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Related to transitoriness: impermanence


 (trăn′sĭ-tôr′ē, trăn′zĭ-)
Existing or lasting only a short time; short-lived or temporary: "the disorder of his life: the succession of cities, of transitory loves" (Carson McCullers).

[Middle English transitorie, from Old French transitoire, from Late Latin trānsitōrius, from Latin, having a passageway, from trānsitus, passage; see transit.]

tran′si·to′ri·ly adv.
tran′si·to′ri·ness n.
ThesaurusAntonymsRelated WordsSynonymsLegend:
Noun1.transitoriness - an impermanence that suggests the inevitability of ending or dyingtransitoriness - an impermanence that suggests the inevitability of ending or dying
impermanence, impermanency - the property of not existing for indefinitely long durations
fugaciousness, fugacity - the lack of enduring qualities (used chiefly of plant parts)
ephemerality, ephemeralness, fleetingness - the property of lasting for a very short time
References in classic literature ?
He was one of the few people who was acutely conscious of the transitoriness of life, and how necessary it was to make the most of it.
In these English farms, if anywhere, one might see life steadily and see it whole, group in one vision its transitoriness and its eternal youth, connect--connect without bitterness until all men are brothers.
This consolation is located against the backdrop provided by the process commonplace that the real root of tragedy is not found in the conflict between good and evil (although this conflict is real enough and the source of much grief), but in the transitoriness of contingent good.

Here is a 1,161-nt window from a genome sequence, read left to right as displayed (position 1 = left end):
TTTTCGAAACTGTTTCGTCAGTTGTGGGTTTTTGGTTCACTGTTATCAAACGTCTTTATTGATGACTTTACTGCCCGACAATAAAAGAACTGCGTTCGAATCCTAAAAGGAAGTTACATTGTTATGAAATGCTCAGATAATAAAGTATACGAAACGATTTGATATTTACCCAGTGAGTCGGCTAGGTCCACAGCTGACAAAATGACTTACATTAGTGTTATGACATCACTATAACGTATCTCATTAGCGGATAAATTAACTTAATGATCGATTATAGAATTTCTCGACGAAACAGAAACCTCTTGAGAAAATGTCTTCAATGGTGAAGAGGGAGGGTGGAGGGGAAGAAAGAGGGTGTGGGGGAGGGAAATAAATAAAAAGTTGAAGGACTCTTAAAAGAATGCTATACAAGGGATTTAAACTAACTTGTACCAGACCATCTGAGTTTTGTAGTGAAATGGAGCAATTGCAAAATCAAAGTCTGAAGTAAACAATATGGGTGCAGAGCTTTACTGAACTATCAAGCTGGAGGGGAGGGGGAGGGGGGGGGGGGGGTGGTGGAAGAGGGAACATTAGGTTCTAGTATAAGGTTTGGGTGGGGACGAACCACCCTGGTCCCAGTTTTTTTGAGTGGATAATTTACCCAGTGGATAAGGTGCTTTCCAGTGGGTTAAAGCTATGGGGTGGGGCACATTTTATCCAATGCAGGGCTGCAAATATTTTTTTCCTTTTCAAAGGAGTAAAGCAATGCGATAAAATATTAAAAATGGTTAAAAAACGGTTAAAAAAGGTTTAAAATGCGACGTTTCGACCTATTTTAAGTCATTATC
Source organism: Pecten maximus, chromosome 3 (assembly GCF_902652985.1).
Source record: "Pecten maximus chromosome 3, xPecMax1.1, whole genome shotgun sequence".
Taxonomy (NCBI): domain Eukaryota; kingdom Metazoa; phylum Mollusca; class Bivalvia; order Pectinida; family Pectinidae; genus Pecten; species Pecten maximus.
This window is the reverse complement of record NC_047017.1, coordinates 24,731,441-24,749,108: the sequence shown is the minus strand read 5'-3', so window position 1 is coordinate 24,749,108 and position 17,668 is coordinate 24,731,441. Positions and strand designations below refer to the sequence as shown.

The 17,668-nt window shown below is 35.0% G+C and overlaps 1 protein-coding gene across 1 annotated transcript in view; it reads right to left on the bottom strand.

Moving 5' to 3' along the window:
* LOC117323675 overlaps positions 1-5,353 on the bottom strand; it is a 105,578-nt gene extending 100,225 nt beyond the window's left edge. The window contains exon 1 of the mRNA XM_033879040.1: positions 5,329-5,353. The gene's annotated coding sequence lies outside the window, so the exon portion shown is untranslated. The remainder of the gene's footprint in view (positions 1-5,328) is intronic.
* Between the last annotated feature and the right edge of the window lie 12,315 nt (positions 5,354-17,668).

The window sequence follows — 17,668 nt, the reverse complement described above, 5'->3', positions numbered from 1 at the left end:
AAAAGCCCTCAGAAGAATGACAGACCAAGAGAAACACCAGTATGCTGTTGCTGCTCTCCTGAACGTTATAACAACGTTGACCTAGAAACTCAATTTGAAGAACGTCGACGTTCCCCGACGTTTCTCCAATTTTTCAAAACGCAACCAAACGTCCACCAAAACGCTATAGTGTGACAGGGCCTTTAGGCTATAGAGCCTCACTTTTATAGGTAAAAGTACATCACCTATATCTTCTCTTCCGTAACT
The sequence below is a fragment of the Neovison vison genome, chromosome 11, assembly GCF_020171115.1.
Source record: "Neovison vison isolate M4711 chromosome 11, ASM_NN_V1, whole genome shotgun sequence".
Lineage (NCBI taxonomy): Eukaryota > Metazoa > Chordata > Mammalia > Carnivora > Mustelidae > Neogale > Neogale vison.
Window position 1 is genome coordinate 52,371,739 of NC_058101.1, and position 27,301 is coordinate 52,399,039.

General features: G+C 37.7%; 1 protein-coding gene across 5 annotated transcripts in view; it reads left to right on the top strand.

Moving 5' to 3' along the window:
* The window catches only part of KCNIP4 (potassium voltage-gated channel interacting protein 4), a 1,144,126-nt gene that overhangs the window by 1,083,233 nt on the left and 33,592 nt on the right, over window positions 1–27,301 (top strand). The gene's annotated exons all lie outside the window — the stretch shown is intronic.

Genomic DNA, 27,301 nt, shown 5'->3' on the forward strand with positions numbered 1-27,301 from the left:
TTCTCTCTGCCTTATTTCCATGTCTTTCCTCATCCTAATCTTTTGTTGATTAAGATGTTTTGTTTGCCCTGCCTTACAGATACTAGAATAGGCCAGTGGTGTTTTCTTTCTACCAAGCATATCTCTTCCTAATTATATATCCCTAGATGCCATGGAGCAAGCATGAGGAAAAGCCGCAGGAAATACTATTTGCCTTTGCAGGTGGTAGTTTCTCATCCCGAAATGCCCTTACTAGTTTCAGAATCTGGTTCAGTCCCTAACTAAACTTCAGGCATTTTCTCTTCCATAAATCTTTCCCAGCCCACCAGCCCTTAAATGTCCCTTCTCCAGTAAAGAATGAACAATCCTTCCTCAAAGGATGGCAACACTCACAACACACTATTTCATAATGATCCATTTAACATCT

Robert Solomon's words are very well suited to this discussion; he points out, "In the face of tragedy and in view of the human potential which at its best always allows for: (i) turning suffering into a human achievement and accomplishment; (ii) deriving from guilt the opportunity to change oneself for the better; and (iii) deriving from life's transitoriness an incentive to take responsible action.
As van Velsen once noted, where such relationships exist, even when formal legal processes do intervene, 'judges and litigants, and the litigants among themselves, interact in relationships whose significance ranges beyond the transitoriness of the court or a particular dispute' (van Velsen 1969: 138; Stevens 2001: 22).
For Henryson, like for Baruch, "man is not inherently evil; rather, man's nature is defined by his transitoriness and his fleetingness on the scene of history, an existential situation that reduces every human action to meaninglessness" (Green 1975: 508).
I choose to talk here about the evanescence or transitoriness and negatives of power because we just elected a new team which will wield power over us all for the next six years.
By hastening the pictorial strokes on the canvas, it seemed to express the artistic necessity to affirm the emergence of singular perceptions in the flow of the dynamic transitoriness that characterized modern cities where the rigidity of old notion such as time and space tended to collapse.
Because the eras imaginarias emphasize form by decontextualizing culture and history, they reveal the transitoriness of signification and the distance between fact and representation.
Indeed, in this sense one should note that Woolf was very preoccupied with life's transitoriness at this point in her life:
28) The cinematography of the land is used in Crocodile Dundee to stand against Times Square - to defy the dislocation and transitoriness of the city, and contest the culture of consumption it exemplifies.
The driving force of metaphysics in the field of moral and religion is the fear of the vicissitudes of life, the transitoriness of all things, the inexorability of death, or, conversely, the desire for the absolute, the eternally immutable which defies the law of corruption.